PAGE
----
Google has established a popularity contest for websites. They have devised a grading system that examines all of the websites on the internet and crunches their existence down to a single number between 0 and 10. While the actual formula that Google uses to establish Page Rank(PR) is a closely guarded secret, there are several factors considered common knowledge that can increase the chances of getting a better PR. Among these factors are the ratio between incoming links and outbound links, the rank of the referring page of inbound links, the frequency with which you update your website, and the amount of actual traffic that visits your website.
The ratio of inbound links to outbound links on your website is an important factor to consider when you are trying to increase your PR within Google’s Ranking system. Every day little Google-bots scour the internet and gather facts about all the websites on the internet. These facts are compiled into one large repository that we all know as the Google Search Engine. Once every few months, the Google brain trust crunches the numbers gathered from all those websites and establishes the Page Ranks based on the information gathered. Not only is the ratio of inbound to outbound links counted, but also the PR of the referring website is taken into account as well.
Page Rank can also be referred to as reputation. Websites with a greater reputation or PR give a greater benefit to the websites they refer. However it is tied closely to the ratio of inbound links to outbound links. Consider this example. A website ranked PR10 refers 1 website and a website ranked PR0 refers another website. The website referred by the PR10 website enjoys a greater PR than the site referred by the PR0 site simply by receiving a referral from a PR10 website. Now taking that same example one step further, if the PR10 website decides it likes 9 other websites as well and as a result refers a total of 10 websites the value of that PR10 website goes down. Now the value of the PR10 website is diluted by the number of outbound links. The PR10 divided by 10 links now carries the same weight as a PR1 website referring 1 other website. The PR of the 10 referred websites is still better than the PR0 website. The margin of benefit received by the first website referred by the PR10 website has been greatly reduced.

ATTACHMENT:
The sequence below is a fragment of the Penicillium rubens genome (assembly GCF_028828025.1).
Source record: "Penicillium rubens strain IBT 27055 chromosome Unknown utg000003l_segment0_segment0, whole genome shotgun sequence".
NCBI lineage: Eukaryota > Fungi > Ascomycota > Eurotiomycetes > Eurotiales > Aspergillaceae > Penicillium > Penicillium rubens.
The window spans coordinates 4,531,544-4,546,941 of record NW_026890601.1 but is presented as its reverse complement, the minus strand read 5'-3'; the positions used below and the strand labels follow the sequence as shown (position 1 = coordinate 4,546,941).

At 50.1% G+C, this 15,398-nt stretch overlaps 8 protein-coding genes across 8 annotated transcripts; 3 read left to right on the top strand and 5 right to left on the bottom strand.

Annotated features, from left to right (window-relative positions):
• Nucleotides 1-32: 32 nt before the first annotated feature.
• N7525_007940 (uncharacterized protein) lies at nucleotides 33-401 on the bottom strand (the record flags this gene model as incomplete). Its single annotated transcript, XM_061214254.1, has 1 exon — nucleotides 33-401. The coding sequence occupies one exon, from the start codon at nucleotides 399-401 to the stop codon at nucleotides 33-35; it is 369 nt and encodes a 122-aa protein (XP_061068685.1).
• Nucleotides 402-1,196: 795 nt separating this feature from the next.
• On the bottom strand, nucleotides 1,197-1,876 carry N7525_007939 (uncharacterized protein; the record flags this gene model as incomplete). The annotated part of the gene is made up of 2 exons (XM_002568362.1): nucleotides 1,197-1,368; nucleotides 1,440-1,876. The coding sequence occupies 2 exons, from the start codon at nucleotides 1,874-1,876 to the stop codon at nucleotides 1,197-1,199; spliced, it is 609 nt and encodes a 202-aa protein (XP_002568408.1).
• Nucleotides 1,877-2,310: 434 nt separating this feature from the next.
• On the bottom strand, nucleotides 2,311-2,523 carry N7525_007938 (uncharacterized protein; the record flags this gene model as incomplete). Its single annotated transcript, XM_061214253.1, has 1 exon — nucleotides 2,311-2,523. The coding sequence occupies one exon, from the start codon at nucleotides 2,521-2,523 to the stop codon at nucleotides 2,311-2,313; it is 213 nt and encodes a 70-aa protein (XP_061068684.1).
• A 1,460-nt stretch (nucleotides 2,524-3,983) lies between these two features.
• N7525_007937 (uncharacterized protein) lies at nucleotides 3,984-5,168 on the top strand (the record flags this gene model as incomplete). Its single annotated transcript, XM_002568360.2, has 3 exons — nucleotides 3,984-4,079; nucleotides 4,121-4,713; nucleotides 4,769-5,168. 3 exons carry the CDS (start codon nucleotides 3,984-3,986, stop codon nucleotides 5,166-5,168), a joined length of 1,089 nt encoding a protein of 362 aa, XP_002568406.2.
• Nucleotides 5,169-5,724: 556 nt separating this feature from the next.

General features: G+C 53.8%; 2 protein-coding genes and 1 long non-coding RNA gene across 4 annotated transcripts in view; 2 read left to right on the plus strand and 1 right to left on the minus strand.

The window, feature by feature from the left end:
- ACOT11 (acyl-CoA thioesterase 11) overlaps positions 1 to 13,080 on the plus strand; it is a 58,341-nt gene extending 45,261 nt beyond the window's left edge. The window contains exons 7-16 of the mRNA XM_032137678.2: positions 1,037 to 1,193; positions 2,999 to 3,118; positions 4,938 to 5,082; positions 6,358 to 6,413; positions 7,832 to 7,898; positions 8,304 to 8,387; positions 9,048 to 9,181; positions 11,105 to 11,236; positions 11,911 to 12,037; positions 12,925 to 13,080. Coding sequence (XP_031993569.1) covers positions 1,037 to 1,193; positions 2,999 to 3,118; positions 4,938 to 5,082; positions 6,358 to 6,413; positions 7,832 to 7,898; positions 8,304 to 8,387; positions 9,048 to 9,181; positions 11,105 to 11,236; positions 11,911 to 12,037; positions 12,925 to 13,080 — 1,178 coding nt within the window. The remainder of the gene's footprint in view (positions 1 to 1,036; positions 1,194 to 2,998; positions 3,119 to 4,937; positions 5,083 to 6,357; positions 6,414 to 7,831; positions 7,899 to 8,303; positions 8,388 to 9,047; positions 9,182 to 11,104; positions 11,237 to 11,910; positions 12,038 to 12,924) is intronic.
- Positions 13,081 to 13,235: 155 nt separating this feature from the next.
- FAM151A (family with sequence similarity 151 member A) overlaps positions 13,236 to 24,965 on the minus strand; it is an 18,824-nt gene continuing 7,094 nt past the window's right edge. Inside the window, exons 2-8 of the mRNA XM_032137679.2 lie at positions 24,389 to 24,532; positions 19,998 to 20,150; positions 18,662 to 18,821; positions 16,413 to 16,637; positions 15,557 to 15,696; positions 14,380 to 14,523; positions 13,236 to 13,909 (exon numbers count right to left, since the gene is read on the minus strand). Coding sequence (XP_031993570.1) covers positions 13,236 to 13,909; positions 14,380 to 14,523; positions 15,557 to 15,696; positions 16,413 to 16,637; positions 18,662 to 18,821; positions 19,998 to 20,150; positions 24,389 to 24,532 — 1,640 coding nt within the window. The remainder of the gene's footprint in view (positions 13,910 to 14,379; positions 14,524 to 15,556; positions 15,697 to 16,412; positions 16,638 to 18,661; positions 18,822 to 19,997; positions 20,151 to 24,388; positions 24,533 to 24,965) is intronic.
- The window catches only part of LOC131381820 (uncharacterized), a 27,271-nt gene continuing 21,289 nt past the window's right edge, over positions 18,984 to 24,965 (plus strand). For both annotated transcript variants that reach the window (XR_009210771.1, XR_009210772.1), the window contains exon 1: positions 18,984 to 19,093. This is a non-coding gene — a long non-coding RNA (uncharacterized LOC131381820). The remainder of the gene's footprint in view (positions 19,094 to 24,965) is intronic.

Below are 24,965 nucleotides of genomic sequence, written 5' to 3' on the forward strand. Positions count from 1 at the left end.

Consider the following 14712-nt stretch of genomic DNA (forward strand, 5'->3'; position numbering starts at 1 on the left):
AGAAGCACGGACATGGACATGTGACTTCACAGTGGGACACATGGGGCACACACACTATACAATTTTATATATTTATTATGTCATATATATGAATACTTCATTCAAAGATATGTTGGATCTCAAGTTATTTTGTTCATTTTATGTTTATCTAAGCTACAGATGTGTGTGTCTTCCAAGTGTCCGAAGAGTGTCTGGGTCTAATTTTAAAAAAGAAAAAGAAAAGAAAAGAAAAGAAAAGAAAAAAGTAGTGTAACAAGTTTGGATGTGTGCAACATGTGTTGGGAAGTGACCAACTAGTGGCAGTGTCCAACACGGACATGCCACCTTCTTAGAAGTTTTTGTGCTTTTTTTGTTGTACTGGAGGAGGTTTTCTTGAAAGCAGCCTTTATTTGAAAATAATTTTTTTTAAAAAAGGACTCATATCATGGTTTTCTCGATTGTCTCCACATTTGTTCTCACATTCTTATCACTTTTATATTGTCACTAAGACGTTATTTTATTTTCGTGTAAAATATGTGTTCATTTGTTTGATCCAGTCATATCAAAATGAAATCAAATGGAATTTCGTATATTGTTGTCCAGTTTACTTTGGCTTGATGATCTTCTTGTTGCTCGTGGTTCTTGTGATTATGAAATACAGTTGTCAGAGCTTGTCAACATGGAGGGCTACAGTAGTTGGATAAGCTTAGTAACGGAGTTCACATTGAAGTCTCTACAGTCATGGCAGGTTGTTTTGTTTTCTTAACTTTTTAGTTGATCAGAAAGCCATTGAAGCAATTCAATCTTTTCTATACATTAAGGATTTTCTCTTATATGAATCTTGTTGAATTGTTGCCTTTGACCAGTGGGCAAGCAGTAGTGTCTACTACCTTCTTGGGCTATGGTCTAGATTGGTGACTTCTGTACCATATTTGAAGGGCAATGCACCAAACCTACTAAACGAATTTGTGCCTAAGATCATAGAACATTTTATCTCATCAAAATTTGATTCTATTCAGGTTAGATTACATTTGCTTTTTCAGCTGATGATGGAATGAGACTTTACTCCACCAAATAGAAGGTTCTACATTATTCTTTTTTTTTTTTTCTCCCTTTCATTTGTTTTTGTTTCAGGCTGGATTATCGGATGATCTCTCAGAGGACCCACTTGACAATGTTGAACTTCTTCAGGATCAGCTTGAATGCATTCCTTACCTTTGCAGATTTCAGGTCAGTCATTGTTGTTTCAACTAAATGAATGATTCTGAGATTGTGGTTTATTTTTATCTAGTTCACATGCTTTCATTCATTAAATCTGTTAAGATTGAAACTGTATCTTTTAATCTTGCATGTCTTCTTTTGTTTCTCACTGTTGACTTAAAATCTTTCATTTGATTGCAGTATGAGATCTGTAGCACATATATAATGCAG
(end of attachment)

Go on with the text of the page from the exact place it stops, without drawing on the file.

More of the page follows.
One of the most important factors that influence the Page Rank is a well-kept website. A website that is constantly updated and fresh receives higher marks than those that do not change. Websites that are kept up to date will get full benefit from the factors that establish the website’s PR. The greater the time frame since the last update, the less benefit that website receives from the other factors establishing that site’s Page Rank.
Another factor that helps boost a website’s PR is the amount of actual traffic that goes to a website. More traffic tells Google that more people value the content of that website. Google will naturally give a higher PR to sites that hold more value for the internet consumer. Conversely, websites with little or no traffic do not hold any intrinsic value for the internet consumer, therefore the PR for those websites is very low.
While the actual method of determining the value of a website with Google’s Page Rank system is a closely guarded secret, there are factors that are widely known to affect the Page Rank for a website. These factors include the ratio of inbound to outbound links, the Page Rank of the referring website, the frequency with which the website is updated, and the amount of traffic that actual visits the website. All of these factors are combined to establish a single number between 0 and 10 that sums up the popularity of each website on the world wide web.